Connecting local responses around the world
Welzijnsgroep is an organisation in the Netherlands that works with young people in neighbourhoods. They organise activities for fun or around prevention and specific topics. Today their challenge is that the local government, who provides their budget, wants to cut down on spending. Therefore, they would like to rethink the way they work and stimulate local communities to take ownership of some of the activities.
One of their staff members, Gemma Van Voorst, participated in a workshop in Amsterdam organised by Dutch Competence. She was so enthusiastic about the approach that she went through Blended learning and organised a presentation to the staff. Through Gemma, Welzijnsgroup then invited the Constellation to introduce CLCP to the staff.
On the 15/08/2013, two teams met with Laurence Gilliot and Boris Alberda, two Constellation coaches, to get to know the Constellation’s approach. The purpose of the half day workshop was to introduce the CLCP and give them an opportunity to see the application in their own context.
The two teams participated with enthusiasm to all the proposed exercises, especially the dream building exercise, building the self-assessment and discussion around one practice.
From the dreams, the teams build their own draft self-assessment with the following practices (in dutch):
1. Uitwisselen, communicatie
2. Overal naaartoe gaan, verbinden
3. Kwaliteiten, middelen aanwenden, krachten bundelen, teaming, aanvullende kwaliteiten
Visie delen, continuiteit
4. Organiseren (goed georganiseert zijn)
5. Activeren, jongeren tools en verantwoordelijkheid geven, buurt invloed laten hebben
6. Steentje in het water zijn, vonken, fakkel doorpakken
7. Balans vinden, liefde, positivism
As an exercise, the teams both did their self-assessment on one of the practices.
At the end of the day, participants saw possible applications of the approach in their work.
“I realized that I often skip step 0, 1 and 2 and that I go straight to 3, making an action plan. I sometimes get impatient and then I start rushing and just organize activities without involving everyone in the visioning process. Today reminds me of the importance of building a common vision to stimulate ownership.”
“I already work in a very participatory way with my theatre group. I see that this approach can help me to go even further, more systematic.”
“I notice that I sometimes still see problems so I’m reminded to keep looking for strengths and positive things.”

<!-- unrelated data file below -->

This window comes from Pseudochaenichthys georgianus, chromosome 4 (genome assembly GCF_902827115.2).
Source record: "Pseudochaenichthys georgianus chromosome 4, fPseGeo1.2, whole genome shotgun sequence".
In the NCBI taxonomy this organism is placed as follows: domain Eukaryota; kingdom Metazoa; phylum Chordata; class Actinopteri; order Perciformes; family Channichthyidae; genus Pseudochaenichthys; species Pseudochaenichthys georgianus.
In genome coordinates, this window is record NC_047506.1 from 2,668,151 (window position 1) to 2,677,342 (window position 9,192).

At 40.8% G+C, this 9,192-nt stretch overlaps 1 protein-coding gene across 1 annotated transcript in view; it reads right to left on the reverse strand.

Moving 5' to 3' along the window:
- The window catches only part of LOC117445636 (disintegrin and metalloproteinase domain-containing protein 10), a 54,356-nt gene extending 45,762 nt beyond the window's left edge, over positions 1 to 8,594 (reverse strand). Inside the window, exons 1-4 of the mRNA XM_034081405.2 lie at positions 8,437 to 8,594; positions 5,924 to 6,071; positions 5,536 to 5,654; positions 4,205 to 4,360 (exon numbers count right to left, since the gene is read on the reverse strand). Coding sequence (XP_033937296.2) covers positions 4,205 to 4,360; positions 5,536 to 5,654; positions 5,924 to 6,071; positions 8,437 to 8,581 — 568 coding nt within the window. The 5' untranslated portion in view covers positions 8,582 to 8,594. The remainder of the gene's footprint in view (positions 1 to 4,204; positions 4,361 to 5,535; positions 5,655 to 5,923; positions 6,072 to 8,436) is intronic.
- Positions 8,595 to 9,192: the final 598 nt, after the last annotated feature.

“Shall we all go to the training of Dutch Competence in Amsterdam?”
Lessons learned on facilitation
What went well?
- We acknowledged, appreciated and utilized the vast experience of the participants in youth work and theoretical background on participative work. We discussed perceived differences between methods and how SALT and CLCP add value to their experience.
- The most efficient way to get to know the approach is to experience it. Therefore, the coaches
1) introduced SALT by drawing experiences from the participants with the question “What is your experience with working in a participatory way with youth?”. They then linked the answers with SALT acronym.
2) gave a brief introduction to the CLCP and went straight into dream building for the teams themselves, then helped them define their self-assessment and do their self-assessment around one practice.
- Djehosua, a volunteer youth leader from Maastricht, shared his experience of local ownership. Djehosua is the perfect example of a volunteer who fully took ownership of the activities with youth in his neighbourhood. He started from scratch in April 2013 and is now organising activities for more than 100 young people. He is a volunteer and he managed to mobilise at least 40 other volunteers and 2 other team members. He shared his powerful experience towards the end of the workshop, which demonstrated to participants that it is possible for young people to take ownership. It also showed the power of connection beyond the neighbourhood and the inspiration that comes forth from this connection. After the session some of the team members mentioned the idea of visiting Djehosua’s community with a group of young people they work with.
- We did not give too many examples from far-away countries but more from Belgium and Netherlands that the teams could relate to. The examples we gave were from young people.
-Even though we were running late, we took the time at the end to share possible application of the approach in their work.
What can be improved?
- When we introduced SALT, we could have summarized SALT with the usual explanation for everyone, on a separate sheet of paper.